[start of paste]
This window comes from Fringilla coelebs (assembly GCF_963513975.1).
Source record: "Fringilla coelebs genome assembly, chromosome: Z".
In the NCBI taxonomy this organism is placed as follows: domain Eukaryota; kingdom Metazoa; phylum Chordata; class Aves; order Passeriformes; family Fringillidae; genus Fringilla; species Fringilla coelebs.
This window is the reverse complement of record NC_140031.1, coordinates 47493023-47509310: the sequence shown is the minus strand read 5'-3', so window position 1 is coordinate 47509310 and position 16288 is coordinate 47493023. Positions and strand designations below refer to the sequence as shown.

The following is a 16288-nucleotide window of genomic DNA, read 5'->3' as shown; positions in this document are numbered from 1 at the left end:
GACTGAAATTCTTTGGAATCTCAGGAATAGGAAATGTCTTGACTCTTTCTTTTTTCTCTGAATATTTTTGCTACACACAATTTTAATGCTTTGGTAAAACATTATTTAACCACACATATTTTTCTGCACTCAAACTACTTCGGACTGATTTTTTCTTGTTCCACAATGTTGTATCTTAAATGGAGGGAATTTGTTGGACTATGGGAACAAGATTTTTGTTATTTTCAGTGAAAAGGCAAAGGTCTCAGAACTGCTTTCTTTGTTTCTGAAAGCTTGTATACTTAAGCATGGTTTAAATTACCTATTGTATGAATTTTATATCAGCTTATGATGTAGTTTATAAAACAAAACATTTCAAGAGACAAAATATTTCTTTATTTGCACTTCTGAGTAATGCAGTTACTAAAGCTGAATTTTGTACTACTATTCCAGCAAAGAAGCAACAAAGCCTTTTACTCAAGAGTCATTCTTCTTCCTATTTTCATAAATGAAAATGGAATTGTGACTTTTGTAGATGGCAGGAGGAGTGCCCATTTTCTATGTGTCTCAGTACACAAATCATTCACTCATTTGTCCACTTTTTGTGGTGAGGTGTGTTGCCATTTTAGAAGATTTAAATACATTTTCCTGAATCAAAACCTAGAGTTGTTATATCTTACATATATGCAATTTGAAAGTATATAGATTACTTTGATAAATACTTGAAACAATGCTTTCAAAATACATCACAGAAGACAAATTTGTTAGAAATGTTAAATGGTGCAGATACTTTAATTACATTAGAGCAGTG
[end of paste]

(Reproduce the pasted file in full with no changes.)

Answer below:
This window comes from Fringilla coelebs (assembly GCF_963513975.1).
Source record: "Fringilla coelebs genome assembly, chromosome: Z".
In the NCBI taxonomy this organism is placed as follows: domain Eukaryota; kingdom Metazoa; phylum Chordata; class Aves; order Passeriformes; family Fringillidae; genus Fringilla; species Fringilla coelebs.
This window is the reverse complement of record NC_140031.1, coordinates 47493023-47509310: the sequence shown is the minus strand read 5'-3', so window position 1 is coordinate 47509310 and position 16288 is coordinate 47493023. Positions and strand designations below refer to the sequence as shown.

The following is a 16288-nucleotide window of genomic DNA, read 5'->3' as shown; positions in this document are numbered from 1 at the left end:
GACTGAAATTCTTTGGAATCTCAGGAATAGGAAATGTCTTGACTCTTTCTTTTTTCTCTGAATATTTTTGCTACACACAATTTTAATGCTTTGGTAAAACATTATTTAACCACACATATTTTTCTGCACTCAAACTACTTCGGACTGATTTTTTCTTGTTCCACAATGTTGTATCTTAAATGGAGGGAATTTGTTGGACTATGGGAACAAGATTTTTGTTATTTTCAGTGAAAAGGCAAAGGTCTCAGAACTGCTTTCTTTGTTTCTGAAAGCTTGTATACTTAAGCATGGTTTAAATTACCTATTGTATGAATTTTATATCAGCTTATGATGTAGTTTATAAAACAAAACATTTCAAGAGACAAAATATTTCTTTATTTGCACTTCTGAGTAATGCAGTTACTAAAGCTGAATTTTGTACTACTATTCCAGCAAAGAAGCAACAAAGCCTTTTACTCAAGAGTCATTCTTCTTCCTATTTTCATAAATGAAAATGGAATTGTGACTTTTGTAGATGGCAGGAGGAGTGCCCATTTTCTATGTGTCTCAGTACACAAATCATTCACTCATTTGTCCACTTTTTGTGGTGAGGTGTGTTGCCATTTTAGAAGATTTAAATACATTTTCCTGAATCAAAACCTAGAGTTGTTATATCTTACATATATGCAATTTGAAAGTATATAGATTACTTTGATAAATACTTGAAACAATGCTTTCAAAATACATCACAGAAGACAAATTTGTTAGAAATGTTAAATGGTGCAGATACTTTAATTACATTAGAGCAGTG